Molly Worthen on "charlatan" Francis Schaeffer
Saunders has friends at FBC Spartanburg, the home base of Tea Party and Fox News Darling US Rep Trey Gowdy. Oklahoma's ordained SBC minister James Lankford of US House also shares the so called "Christian World View" of Schaeffer, Al Mohler and Mavin Olasky.
A read of Worthen's Mark Noll endorsed book in tandem with Joe Crespino's Strom Thurmond's American and Dan Williams God's Own Party shines a burning light on the shallow legacy of Billy Graham's legacy with the politics of Richard Nixon; and for all except the most dim witted reveals emperor Al Mohler and the gurus of the the fundamentalist takeover of the Southern Baptist Convention; those emperors have no clothes
Come back to this as I will enlarge on this extended quote from Worthen on Schaeffer, pages 218-219, the end of Chapter nine. Preceeding pages talk abut the Council for National Policy, the right wing group of Jesse Helms and Paul Pressler, setting up her next chapter on the fundamentalist takeover of the Southern Baptist Convention.
More paragraphs to follow, this one her take on the implications of Schaeefer's irritability with an exchange of letters in early 80's where Mark Noll got in his shorts. Noll chairs the department on the Study of Evangelicals at Notre Dame, where he took Nathan Hatch's place, when Hatch became President of Wake Forest. Harry Dent's family and the Hatch's are tight, so if nothing else a story in John Grisham's Oxford American Magazine, even the New Yorker should follow
Molly on Schaeffer in quotes and analysis:
Schaeffer and Notre Dame's Mark Noll in early 80s had an exchange over Schaeffer's Christian Manifesto Worthen reports:
FS replied with a 12 page screed defending his position.. Barry Hankins said Noll's correspondence Obsessed FS. FS checked the mail daily at LaBri. "The criticism hurt, more than that, FS was outraged. at the evangelical historian's disloyalty in the midst of this battle for America's soul. FS had written Manifesto not as a dispassionate historical treatise, but as a tract in the culture wars, Hankins said."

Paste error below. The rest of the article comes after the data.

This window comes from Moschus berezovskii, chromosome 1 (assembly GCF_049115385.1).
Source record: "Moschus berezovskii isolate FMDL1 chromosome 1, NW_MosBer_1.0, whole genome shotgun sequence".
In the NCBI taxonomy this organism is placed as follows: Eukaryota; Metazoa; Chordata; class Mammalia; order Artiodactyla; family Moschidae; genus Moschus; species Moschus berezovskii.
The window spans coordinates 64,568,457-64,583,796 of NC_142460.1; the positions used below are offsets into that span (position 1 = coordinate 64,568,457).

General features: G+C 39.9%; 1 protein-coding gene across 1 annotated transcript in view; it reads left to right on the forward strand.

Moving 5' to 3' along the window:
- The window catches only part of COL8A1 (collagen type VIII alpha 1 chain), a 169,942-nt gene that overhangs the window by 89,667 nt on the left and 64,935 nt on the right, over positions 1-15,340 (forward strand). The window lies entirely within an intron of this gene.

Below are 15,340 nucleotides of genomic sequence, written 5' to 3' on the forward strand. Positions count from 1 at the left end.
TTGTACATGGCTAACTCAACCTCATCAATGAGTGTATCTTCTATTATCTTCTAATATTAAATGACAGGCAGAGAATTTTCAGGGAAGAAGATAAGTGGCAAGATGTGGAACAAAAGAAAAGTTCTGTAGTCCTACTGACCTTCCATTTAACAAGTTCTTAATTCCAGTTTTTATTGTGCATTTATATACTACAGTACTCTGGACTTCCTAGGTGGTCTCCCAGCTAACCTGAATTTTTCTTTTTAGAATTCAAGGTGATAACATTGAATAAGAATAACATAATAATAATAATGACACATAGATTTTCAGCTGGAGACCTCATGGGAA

FS wanted evangelical Americans to become soldiers of history rather than careful students. He was one of a wave of gurus who, like generations of prophets and big personalities before them, offered evangelicals an alternative authority, a rubric of certainty at a time when the consensus on the Bible's status in American culture was shakier than ever. While he inspired some evangelicals to get to the bottom of some of the stories he told by pursuing grad degrees in philosophy and history, on a larger scale FS ministry was a grand and clever exercise in anti-intellectualism. he deployed the trappings of academic investigation....In FS mind there was no dishonor in this, only due respect for divine authority....
Scheffer's minstry revealed what the neo-evangelical campaign to build an intellectual movement around inerrancy and a "Christian World View" had become: an adaptable ideology vague enough to welcome believers of every theological persuasion, a substrate in which political energy could flourish-- and a strategy for using the authority of history to name conservative evangelicals as trustees of Christendom.
A few pages later. Molly says in reference to what Schaeffer begat: "Yet in the public square subtle scholarship was no match for culture war bluster!" So Lee Saunders understands, Schaeffer was the chief guru of culture war "Bluster"